Rising South China Sea Tensions Cast Shadow Over Asean Summit
(Bloomberg) -- Rising tensions in the South China Sea and the fallout from U.S.-China trade war are set to dominate talks this week as top diplomats converge in Bangkok for a key Southeast Asia summit.
U.S. Secretary of State Michael Pompeo will be joined at the Asean Foreign Ministers’ Meeting by his Chinese counterpart, Foreign Minister Wang Yi, on the heels of trade negotiations between the two countries in Shanghai on Tuesday.
The meetings come amid accusations from Vietnam and the Philippines that China has become more aggressive in asserting its claim to vast swathes of the South China Sea -- a move the U.S. last week termed “bullying behavior.”
Still, China will be looking to further advance a long-anticipated maritime code of conduct with Asean -- Southeast Asia’s 10-nation bloc -- after the two sides agreed to a preliminary draft, an Indonesian official said on Monday.
“The South China Sea will be an important agenda item -- they will be seeking to curb any further hardening of stance by the Philippines,” said Alexander Neill, an expert on Chinese military affairs at the International Institute for Strategic Studies. “They will likely reiterate their sovereignty over the island and reefs and criticize external interference.”
North Korean Foreign Minister Ri Yong Ho will not be attending, Yonhap News reported last week, dashing any chance of a meeting with U.S. officials. It would have been the first encounter between the two sides since U.S. President Donald Trump and North Korean leader Kim Jong-Un shook hands in the Demilitarized Zone last month.
“We hope that we can have working-level discussions starting again very soon so that we can unlock the Rubik’s Cube,” Pompeo told the Economic Club of Washington on Monday, adding nothing was in the works for a third, formal summit. Despite agreeing at their first meeting in June 2018 to “work toward complete denuclearization of the Korean Peninsula,” the two sides have been divided over the scale of disarmament steps offered by Kim and the pace of sanctions relief proposed by the Americans.
While North Korea may not be in the cards, Pompeo will seek to soothe trade tensions between two American allies -- South Korea and Japan -- according to a U.S. official discussing Pompeo’s trip who asked not to be identified. A dispute between the two escalated this month when Japan slapped curbs on the export to South Korea of three materials vital to semiconductor and display manufacturing.
Pompeo, who is on a six-day trip through Thailand, Micronesia and Australia, will also give speech on U.S. economic engagement in the region as part of the Trump administration’s vision of a “free and open” Indo-Pacific.
For China, the meetings will serve as an opportunity to curb growing anxieties from Southeast Asian countries like the Philippines, who accuse them of deploying their Coast Guard and maritime militias to assert control in the South China Sea.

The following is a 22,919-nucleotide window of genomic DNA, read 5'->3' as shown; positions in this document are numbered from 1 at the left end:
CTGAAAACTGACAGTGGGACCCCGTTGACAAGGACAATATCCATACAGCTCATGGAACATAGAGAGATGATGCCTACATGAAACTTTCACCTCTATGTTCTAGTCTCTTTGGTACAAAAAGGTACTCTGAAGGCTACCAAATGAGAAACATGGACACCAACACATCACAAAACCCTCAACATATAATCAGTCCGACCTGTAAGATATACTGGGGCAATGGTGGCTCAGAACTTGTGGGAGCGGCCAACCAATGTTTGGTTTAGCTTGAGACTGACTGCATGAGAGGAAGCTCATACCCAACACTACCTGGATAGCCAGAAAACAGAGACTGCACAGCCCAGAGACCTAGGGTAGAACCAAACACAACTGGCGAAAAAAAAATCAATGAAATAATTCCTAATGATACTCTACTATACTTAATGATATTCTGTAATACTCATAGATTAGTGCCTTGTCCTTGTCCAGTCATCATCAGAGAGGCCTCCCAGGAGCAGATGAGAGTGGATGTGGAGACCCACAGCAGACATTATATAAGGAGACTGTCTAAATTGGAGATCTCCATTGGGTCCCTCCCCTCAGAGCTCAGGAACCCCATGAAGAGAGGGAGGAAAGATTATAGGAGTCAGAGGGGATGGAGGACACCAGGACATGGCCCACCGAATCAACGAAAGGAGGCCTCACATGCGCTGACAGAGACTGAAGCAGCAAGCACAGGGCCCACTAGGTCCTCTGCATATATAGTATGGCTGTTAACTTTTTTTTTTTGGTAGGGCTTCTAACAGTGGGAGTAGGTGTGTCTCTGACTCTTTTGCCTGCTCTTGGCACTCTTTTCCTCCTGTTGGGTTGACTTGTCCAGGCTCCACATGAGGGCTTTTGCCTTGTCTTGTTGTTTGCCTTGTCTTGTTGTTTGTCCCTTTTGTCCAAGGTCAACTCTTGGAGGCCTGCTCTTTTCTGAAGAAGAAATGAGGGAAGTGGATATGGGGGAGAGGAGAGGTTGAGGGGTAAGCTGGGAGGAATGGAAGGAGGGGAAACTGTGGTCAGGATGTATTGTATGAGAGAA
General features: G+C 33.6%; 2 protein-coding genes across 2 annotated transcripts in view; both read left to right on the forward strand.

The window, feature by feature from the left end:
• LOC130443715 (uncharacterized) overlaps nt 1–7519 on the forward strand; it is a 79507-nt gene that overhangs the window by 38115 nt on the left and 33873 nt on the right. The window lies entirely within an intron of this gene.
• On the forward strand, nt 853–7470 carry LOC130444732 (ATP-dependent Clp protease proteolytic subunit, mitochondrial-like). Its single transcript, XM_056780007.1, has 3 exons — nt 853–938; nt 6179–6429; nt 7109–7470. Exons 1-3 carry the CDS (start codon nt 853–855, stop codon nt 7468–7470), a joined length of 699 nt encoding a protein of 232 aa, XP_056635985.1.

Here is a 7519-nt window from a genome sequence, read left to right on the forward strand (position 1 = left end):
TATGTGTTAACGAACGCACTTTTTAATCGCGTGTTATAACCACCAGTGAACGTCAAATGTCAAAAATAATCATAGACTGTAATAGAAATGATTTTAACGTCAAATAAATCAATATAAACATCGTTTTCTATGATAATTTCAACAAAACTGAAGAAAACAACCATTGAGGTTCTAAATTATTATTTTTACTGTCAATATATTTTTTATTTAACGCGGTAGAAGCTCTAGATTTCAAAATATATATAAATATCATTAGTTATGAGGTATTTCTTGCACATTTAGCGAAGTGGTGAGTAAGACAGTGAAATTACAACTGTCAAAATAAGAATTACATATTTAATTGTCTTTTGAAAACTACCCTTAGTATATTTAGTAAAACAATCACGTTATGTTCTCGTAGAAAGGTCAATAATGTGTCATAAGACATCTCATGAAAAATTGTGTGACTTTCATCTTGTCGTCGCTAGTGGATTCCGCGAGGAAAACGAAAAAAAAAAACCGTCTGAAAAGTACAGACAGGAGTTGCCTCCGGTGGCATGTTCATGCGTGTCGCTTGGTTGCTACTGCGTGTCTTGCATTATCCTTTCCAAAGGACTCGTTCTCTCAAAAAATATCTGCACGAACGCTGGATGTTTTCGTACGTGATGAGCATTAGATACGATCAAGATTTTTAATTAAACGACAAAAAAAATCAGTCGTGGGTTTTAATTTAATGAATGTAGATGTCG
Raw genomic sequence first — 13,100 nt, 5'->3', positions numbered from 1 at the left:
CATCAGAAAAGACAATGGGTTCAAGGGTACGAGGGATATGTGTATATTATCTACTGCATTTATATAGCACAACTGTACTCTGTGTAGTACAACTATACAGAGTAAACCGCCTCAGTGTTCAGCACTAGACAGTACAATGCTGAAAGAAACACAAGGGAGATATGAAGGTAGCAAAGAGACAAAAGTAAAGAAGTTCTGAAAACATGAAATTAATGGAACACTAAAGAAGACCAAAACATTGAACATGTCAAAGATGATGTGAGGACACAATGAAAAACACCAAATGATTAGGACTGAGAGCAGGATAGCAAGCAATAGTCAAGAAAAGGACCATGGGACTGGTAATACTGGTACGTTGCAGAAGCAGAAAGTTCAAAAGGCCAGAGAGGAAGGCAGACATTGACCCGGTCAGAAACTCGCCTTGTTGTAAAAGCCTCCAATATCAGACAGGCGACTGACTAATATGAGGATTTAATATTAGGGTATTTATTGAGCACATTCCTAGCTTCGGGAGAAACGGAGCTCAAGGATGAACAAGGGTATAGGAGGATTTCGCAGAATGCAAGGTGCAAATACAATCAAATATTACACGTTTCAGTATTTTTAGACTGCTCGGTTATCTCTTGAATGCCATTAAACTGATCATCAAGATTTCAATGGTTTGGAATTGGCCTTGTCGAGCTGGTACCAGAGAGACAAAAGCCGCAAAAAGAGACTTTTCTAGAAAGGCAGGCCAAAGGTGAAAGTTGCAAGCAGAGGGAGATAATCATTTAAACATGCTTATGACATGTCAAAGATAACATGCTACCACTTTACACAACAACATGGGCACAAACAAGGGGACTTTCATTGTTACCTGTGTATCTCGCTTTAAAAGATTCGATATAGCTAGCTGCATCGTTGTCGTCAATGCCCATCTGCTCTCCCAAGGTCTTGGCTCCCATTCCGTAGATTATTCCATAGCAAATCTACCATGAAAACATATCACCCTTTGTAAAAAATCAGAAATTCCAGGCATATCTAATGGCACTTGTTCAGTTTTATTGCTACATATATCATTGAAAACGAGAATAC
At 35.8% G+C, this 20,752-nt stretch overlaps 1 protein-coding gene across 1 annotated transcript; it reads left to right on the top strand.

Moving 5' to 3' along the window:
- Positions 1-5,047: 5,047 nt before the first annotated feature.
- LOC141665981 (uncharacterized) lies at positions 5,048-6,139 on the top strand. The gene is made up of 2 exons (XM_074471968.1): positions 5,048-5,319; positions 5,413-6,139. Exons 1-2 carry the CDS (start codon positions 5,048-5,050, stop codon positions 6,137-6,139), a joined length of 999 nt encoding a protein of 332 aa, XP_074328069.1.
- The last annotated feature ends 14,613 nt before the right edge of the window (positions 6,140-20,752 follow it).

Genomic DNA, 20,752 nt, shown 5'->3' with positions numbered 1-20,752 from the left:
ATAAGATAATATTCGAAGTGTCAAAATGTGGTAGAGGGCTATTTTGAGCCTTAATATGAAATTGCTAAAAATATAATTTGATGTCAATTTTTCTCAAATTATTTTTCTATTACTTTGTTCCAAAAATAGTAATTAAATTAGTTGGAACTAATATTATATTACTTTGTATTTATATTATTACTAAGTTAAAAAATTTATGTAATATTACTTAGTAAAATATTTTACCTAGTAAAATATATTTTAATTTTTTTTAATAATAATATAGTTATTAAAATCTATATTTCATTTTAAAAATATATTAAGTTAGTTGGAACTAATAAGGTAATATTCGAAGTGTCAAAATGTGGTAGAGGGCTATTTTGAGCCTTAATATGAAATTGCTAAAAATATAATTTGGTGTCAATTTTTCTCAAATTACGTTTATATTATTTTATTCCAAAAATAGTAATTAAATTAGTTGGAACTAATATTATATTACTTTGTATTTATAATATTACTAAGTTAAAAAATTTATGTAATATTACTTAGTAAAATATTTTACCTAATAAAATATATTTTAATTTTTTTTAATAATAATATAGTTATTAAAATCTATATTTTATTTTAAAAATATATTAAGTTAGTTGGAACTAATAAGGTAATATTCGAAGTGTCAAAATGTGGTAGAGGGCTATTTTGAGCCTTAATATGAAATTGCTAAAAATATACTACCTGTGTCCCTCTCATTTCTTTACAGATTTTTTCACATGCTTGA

China’s Ministry of Foreign Affairs on Friday stressed the situation in the South China Sea “has been stabilized in general, with growing momentum for cooperation and increasing positive factors.”
But Philippine Defense Secretary Delfin Lorenzana said at a briefing in Manila Tuesday that China’s assurances of peace in the disputed sea do not match its actions. “The way China took over Scarborough Shoal, to me, that is bullying,” Lorenzana said, referring to a disputed chain of reefs off the Philippines’ western coast.
Meanwhile, Indonesian Foreign Ministry’s director general for Asean affairs, Jose Tavares, said while there’s no timeline for negotiations, China and Asean recently finished a preliminary draft on a maritime code of conduct.
“We are envisaging the continuation of the negotiation between Asean and China on the single draft negotiating text of the code of conduct moving to the next stage,” Tavares said.
The negotiations follow the adoption of an Asean Indo-Pacific Concept last month that analysts say is a nod to the U.S.’s concerns. Still, the U.S. State Department has argued that China is mounting pressure on Asean to adopt unfavorable terms in the code of conduct. The dispute underscores the region’s difficulty in handling growing tensions between the world’s two superpowers.
Trade will also feature heavily at the summit given the ongoing U.S.-China trade conflict, said Harsh Pant, professor of international relations at King’s College London, adding it will be tough for the bloc to maintain a balance between the two economic super-powers.
“Asean is under unusual stress as a result of growing contestation between the U.S. and China,” Pant said. “The traditional comfort of having China as an economic partner and the U.S. as security partner is no longer very valid.”
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